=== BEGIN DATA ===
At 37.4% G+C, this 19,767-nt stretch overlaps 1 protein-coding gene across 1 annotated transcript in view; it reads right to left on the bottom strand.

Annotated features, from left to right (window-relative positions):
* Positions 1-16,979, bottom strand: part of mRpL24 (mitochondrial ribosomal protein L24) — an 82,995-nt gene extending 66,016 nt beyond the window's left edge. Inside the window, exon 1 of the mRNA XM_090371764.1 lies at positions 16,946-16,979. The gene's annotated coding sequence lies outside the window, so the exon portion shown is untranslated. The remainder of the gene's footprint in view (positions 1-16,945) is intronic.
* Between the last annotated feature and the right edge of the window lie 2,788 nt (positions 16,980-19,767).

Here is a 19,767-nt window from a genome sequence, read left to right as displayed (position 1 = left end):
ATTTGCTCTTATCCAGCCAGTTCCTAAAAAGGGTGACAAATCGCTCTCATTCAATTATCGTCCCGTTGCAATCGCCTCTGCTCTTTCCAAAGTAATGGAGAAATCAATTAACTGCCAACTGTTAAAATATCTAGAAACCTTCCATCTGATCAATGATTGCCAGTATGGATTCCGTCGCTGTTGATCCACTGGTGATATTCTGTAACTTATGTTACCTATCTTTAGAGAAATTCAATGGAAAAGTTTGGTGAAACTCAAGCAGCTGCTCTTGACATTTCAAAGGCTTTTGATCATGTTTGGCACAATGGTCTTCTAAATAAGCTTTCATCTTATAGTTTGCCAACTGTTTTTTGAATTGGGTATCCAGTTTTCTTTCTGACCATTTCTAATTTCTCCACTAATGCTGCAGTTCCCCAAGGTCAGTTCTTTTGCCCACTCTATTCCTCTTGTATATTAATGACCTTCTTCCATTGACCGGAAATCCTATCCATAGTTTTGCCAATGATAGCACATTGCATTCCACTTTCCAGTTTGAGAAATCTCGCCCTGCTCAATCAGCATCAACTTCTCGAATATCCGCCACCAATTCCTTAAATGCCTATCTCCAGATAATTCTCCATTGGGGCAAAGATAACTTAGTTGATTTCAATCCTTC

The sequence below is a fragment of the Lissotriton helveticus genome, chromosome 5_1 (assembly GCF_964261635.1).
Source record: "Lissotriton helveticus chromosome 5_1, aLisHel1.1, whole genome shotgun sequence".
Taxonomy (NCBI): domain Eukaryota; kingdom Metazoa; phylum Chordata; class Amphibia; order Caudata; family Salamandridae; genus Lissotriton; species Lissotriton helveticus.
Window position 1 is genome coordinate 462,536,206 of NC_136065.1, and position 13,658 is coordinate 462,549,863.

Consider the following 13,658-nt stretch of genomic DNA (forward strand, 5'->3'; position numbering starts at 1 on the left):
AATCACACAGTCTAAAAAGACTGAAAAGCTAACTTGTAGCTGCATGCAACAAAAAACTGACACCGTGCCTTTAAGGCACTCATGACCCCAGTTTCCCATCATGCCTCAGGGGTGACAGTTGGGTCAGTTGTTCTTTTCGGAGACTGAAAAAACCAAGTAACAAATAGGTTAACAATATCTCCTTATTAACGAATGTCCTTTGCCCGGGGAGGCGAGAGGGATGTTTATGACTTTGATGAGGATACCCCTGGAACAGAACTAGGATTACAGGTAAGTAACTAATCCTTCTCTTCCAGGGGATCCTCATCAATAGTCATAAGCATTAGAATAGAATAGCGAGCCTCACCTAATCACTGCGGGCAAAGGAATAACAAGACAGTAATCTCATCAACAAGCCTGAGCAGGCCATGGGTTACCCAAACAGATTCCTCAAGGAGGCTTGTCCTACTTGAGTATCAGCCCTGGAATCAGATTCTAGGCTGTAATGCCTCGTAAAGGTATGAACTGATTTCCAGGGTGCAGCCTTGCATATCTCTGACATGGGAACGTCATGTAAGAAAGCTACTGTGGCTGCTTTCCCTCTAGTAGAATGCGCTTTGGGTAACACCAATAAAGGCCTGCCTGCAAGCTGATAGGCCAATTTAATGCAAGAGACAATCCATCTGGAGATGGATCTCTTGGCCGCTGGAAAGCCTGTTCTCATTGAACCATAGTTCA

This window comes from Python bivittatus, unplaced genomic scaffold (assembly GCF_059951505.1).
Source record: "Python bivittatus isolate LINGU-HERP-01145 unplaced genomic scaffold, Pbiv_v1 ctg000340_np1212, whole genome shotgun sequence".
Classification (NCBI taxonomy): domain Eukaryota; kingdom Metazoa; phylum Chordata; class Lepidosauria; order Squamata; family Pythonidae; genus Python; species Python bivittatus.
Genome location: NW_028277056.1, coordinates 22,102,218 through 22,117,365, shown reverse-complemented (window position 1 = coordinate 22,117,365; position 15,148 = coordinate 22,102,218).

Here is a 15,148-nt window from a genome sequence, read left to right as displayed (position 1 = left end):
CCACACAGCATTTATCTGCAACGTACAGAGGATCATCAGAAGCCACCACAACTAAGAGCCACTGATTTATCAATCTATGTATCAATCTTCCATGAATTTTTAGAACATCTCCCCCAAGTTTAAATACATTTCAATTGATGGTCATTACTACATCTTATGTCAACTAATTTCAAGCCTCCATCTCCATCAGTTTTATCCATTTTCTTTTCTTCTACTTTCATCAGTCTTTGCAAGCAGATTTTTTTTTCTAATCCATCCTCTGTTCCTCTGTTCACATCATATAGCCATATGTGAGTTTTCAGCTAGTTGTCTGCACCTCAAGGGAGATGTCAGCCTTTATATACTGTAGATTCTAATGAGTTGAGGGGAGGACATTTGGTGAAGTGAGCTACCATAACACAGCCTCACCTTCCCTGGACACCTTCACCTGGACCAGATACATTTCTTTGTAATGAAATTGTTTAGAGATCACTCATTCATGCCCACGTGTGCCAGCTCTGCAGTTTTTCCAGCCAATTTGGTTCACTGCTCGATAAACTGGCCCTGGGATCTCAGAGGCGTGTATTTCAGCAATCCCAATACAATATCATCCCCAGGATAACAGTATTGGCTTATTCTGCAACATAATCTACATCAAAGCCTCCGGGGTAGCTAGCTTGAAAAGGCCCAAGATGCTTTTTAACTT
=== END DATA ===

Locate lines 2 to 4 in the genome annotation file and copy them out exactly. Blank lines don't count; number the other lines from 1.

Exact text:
Annotated features, from left to right (window-relative positions):
* Positions 1-16,979, bottom strand: part of mRpL24 (mitochondrial ribosomal protein L24) — an 82,995-nt gene extending 66,016 nt beyond the window's left edge. Inside the window, exon 1 of the mRNA XM_090371764.1 lies at positions 16,946-16,979. The gene's annotated coding sequence lies outside the window, so the exon portion shown is untranslated. The remainder of the gene's footprint in view (positions 1-16,945) is intronic.
* Between the last annotated feature and the right edge of the window lie 2,788 nt (positions 16,980-19,767).